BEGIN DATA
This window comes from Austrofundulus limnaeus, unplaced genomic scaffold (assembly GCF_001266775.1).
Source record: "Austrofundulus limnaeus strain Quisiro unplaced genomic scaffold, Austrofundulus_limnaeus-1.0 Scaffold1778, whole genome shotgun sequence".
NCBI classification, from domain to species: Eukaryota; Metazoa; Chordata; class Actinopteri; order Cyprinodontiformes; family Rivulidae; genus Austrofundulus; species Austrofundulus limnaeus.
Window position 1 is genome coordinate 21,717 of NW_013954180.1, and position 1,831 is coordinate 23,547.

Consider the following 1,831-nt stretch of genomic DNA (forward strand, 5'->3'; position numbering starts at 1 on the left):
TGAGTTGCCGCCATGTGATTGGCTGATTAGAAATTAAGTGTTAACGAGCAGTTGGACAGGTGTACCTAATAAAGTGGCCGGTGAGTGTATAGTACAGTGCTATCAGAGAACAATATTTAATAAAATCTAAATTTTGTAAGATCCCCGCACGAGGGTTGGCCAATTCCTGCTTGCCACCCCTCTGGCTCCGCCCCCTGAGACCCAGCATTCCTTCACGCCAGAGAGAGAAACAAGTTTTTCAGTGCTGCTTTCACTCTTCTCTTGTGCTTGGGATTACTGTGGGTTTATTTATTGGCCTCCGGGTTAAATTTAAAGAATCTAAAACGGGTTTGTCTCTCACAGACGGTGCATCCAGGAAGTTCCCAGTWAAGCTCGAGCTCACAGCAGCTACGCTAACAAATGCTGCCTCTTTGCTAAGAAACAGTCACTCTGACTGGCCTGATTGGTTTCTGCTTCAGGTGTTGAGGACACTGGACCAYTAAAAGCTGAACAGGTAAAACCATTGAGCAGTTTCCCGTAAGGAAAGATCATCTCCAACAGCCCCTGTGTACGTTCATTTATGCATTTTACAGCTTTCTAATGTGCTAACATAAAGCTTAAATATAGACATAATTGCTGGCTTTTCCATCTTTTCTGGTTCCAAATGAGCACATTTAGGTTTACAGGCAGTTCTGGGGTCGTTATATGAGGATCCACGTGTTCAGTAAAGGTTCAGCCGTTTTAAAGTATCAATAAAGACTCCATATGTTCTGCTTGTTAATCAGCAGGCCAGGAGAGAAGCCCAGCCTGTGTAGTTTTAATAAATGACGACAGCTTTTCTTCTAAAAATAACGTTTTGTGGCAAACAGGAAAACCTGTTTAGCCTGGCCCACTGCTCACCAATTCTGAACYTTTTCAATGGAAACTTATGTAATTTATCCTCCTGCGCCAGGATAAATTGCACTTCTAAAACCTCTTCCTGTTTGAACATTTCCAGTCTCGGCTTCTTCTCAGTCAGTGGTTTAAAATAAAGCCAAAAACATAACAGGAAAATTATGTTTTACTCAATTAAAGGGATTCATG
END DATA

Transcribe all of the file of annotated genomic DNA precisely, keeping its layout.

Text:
This window comes from Austrofundulus limnaeus, unplaced genomic scaffold (assembly GCF_001266775.1).
Source record: "Austrofundulus limnaeus strain Quisiro unplaced genomic scaffold, Austrofundulus_limnaeus-1.0 Scaffold1778, whole genome shotgun sequence".
NCBI classification, from domain to species: Eukaryota; Metazoa; Chordata; class Actinopteri; order Cyprinodontiformes; family Rivulidae; genus Austrofundulus; species Austrofundulus limnaeus.
Window position 1 is genome coordinate 21,717 of NW_013954180.1, and position 1,831 is coordinate 23,547.

Consider the following 1,831-nt stretch of genomic DNA (forward strand, 5'->3'; position numbering starts at 1 on the left):
TGAGTTGCCGCCATGTGATTGGCTGATTAGAAATTAAGTGTTAACGAGCAGTTGGACAGGTGTACCTAATAAAGTGGCCGGTGAGTGTATAGTACAGTGCTATCAGAGAACAATATTTAATAAAATCTAAATTTTGTAAGATCCCCGCACGAGGGTTGGCCAATTCCTGCTTGCCACCCCTCTGGCTCCGCCCCCTGAGACCCAGCATTCCTTCACGCCAGAGAGAGAAACAAGTTTTTCAGTGCTGCTTTCACTCTTCTCTTGTGCTTGGGATTACTGTGGGTTTATTTATTGGCCTCCGGGTTAAATTTAAAGAATCTAAAACGGGTTTGTCTCTCACAGACGGTGCATCCAGGAAGTTCCCAGTWAAGCTCGAGCTCACAGCAGCTACGCTAACAAATGCTGCCTCTTTGCTAAGAAACAGTCACTCTGACTGGCCTGATTGGTTTCTGCTTCAGGTGTTGAGGACACTGGACCAYTAAAAGCTGAACAGGTAAAACCATTGAGCAGTTTCCCGTAAGGAAAGATCATCTCCAACAGCCCCTGTGTACGTTCATTTATGCATTTTACAGCTTTCTAATGTGCTAACATAAAGCTTAAATATAGACATAATTGCTGGCTTTTCCATCTTTTCTGGTTCCAAATGAGCACATTTAGGTTTACAGGCAGTTCTGGGGTCGTTATATGAGGATCCACGTGTTCAGTAAAGGTTCAGCCGTTTTAAAGTATCAATAAAGACTCCATATGTTCTGCTTGTTAATCAGCAGGCCAGGAGAGAAGCCCAGCCTGTGTAGTTTTAATAAATGACGACAGCTTTTCTTCTAAAAATAACGTTTTGTGGCAAACAGGAAAACCTGTTTAGCCTGGCCCACTGCTCACCAATTCTGAACYTTTTCAATGGAAACTTATGTAATTTATCCTCCTGCGCCAGGATAAATTGCACTTCTAAAACCTCTTCCTGTTTGAACATTTCCAGTCTCGGCTTCTTCTCAGTCAGTGGTTTAAAATAAAGCCAAAAACATAACAGGAAAATTATGTTTTACTCAATTAAAGGGATTCATG